Operation Desert Shield was the chain of events leading up to the deadline, wherein the United States continuously deployed armed forces to Saudi Arabia, along with Egypt, other NATO allies, and several Middle Eastern nations. This buildup was designed to defend against a possible attack on Saudi Arabia.

Operation Desert Storm began the day immediately after January 15, and was the combat phase of the US’ participation in the Gulf War. What can be simply described as the utter decimation of Iraqi forces, the first few days of Operation Desert Storm consisted of bombing sorties rapidly and consistently pummeling Iraqi military targets, with over 2500 missions a day, for many days.

The OV-10 Bronco during Operation Desert Storm

The US Marines sent Marine observation squadrons VMO-1 and VMO-2 to bases in Saudi Arabia despite doubts about the effectiveness of the OV-10 Bronco in a desert environment.

The Middle East is a great expanse of desert with long stretches of nothing but sand—an environment completely opposite to the one which the OV-10 Bronco was designed for, AKA the tropical jungles of Southeast Asia. Flying and fighting in the desert proved to be different from the fighting in Vietnam, but this difficulty was overcome thanks to improved equipment and new techniques.

OV-10s performed duties similar to those they had during the Vietnam War. OV-10 pilots during the Gulf War flew as forward air control, to report relays and for other reconnaissance missions.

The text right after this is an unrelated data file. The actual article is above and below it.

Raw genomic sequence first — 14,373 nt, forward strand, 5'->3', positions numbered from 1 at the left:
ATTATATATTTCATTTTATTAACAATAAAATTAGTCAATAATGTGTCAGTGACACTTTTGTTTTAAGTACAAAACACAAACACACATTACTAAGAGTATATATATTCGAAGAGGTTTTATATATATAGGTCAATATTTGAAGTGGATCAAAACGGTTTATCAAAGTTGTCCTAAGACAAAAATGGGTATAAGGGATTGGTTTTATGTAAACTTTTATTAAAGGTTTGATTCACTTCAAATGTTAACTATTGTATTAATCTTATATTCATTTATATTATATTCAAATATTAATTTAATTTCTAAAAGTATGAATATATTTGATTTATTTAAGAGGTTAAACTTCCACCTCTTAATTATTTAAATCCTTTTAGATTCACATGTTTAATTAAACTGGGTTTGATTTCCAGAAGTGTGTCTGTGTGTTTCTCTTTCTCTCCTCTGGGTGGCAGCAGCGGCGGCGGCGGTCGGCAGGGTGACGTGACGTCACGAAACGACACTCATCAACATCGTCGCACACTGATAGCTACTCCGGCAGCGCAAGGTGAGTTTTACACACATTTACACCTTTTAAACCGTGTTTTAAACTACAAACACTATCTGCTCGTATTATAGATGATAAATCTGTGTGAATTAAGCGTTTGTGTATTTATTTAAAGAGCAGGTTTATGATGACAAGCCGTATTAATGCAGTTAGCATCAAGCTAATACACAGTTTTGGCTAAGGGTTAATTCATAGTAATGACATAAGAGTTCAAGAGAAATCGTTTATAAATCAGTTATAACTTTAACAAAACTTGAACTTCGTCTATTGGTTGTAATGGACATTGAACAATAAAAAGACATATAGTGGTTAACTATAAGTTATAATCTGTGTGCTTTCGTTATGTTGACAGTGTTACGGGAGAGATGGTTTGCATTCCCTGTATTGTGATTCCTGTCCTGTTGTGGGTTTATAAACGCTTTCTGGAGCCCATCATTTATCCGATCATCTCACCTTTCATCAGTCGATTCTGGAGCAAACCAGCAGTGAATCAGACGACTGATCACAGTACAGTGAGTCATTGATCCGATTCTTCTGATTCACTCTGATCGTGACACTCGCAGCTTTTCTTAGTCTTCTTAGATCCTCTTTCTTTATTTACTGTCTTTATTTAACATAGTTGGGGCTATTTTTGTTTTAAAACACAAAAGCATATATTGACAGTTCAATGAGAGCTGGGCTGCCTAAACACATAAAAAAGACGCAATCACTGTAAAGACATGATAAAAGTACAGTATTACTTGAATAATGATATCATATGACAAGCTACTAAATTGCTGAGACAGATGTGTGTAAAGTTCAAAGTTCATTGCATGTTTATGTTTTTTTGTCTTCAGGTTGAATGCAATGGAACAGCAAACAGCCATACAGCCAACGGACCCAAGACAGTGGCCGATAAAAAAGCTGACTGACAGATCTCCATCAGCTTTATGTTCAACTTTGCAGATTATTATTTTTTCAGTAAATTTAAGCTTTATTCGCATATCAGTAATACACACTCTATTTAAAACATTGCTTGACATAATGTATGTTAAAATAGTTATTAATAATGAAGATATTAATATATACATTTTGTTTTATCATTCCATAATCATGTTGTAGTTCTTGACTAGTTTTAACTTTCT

The most significant threat faced by the OV-10 during the time of Desert Storm were shoulder-launched heat-seeking missiles dished out by Iraqi ground troops. The A-model Bronco was at a great disadvantage to this as compared to its later D-model types. The D-model had the ALQ-144 “disco light” IR jammer installed which helped derail the tracking mechanisms of heat-seeking missiles. The A-model enjoyed no such benefit, resulting in two incidents where an OV-10 was shot down, before their squadrons were assigned to lower-threat areas and a greater emphasis on D-models was circulated.

Operation Desert Storm: Conclusion

A ceasefire was declared on February 28 effectively ending the Gulf War. Iraq, according to the defined terms of peace, recognized Kuwait’s sovereignty as a state and relinquished all its weapons of mass destruction. Iraq did not leave Kuwait untouched. In Iraq’s retreat from Kuwait, a reported 600 to 700 oil wells were set on fire in their wake causing massive health and environmental damage to the region and its citizens, as well as to the world in what was to be known as the Kuwaiti oil fires of 1991.

The OV-10 has soared, lived and seen action from the Vietnam War of the 1960s, the Persian Gulf War of 1991, and the fight against the ISIS terrorist organization last 2016 and 2017. The venerable plane is also in service in other countries as well as other departments in the US. Foreign countries such as Venezuela, Colombia, the Philippines, Thailand and Indonesia all have combat-ready squadrons of OV-10s. The Bronco is also in active service with the California Department of Forestry and Fire, the US Department of State and even NASA.

To this day, the plane holds a special place in the hearts of people and veterans alike, as well as in the history of the American military.